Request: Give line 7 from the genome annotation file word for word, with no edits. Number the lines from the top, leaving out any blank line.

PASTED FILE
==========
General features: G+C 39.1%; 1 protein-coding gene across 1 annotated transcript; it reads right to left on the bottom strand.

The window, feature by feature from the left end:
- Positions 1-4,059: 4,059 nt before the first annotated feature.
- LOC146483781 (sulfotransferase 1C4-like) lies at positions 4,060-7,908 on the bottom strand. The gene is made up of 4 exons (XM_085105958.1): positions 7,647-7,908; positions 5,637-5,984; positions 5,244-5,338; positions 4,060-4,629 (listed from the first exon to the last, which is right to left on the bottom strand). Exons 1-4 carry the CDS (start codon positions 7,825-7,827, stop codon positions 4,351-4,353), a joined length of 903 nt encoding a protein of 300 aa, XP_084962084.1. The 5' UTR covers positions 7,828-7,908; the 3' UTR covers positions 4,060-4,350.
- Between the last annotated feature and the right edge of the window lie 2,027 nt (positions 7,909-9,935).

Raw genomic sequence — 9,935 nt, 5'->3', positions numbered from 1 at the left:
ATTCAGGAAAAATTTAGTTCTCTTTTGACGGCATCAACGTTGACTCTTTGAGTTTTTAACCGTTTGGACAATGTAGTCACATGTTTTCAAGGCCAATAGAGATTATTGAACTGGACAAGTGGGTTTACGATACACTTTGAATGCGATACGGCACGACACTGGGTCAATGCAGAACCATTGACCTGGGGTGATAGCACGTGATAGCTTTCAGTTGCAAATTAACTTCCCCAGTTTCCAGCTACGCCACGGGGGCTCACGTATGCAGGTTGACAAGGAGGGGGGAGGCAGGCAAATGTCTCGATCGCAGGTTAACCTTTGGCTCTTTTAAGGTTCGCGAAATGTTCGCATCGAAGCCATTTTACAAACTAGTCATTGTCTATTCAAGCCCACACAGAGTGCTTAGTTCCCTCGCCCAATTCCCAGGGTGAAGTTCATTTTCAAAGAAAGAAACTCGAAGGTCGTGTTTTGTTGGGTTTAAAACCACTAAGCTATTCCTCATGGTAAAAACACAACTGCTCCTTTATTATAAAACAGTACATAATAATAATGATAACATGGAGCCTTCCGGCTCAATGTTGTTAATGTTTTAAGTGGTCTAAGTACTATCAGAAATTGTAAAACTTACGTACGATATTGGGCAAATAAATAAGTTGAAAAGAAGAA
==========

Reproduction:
ATTCAGGAAAAATTTAGTTCTCTTTTGACGGCATCAACGTTGACTCTTTGAGTTTTTAACCGTTTGGACAATGTAGTCACATGTTTTCAAGGCCAATAGAGATTATTGAACTGGACAAGTGGGTTTACGATACACTTTGAATGCGATACGGCACGACACTGGGTCAATGCAGAACCATTGACCTGGGGTGATAGCACGTGATAGCTTTCAGTTGCAAATTAACTTCCCCAGTTTCCAGCTACGCCACGGGGGCTCACGTATGCAGGTTGACAAGGAGGGGGGAGGCAGGCAAATGTCTCGATCGCAGGTTAACCTTTGGCTCTTTTAAGGTTCGCGAAATGTTCGCATCGAAGCCATTTTACAAACTAGTCATTGTCTATTCAAGCCCACACAGAGTGCTTAGTTCCCTCGCCCAATTCCCAGGGTGAAGTTCATTTTCAAAGAAAGAAACTCGAAGGTCGTGTTTTGTTGGGTTTAAAACCACTAAGCTATTCCTCATGGTAAAAACACAACTGCTCCTTTATTATAAAACAGTACATAATAATAATGATAACATGGAGCCTTCCGGCTCAATGTTGTTAATGTTTTAAGTGGTCTAAGTACTATCAGAAATTGTAAAACTTACGTACGATATTGGGCAAATAAATAAGTTGAAAAGAAGAA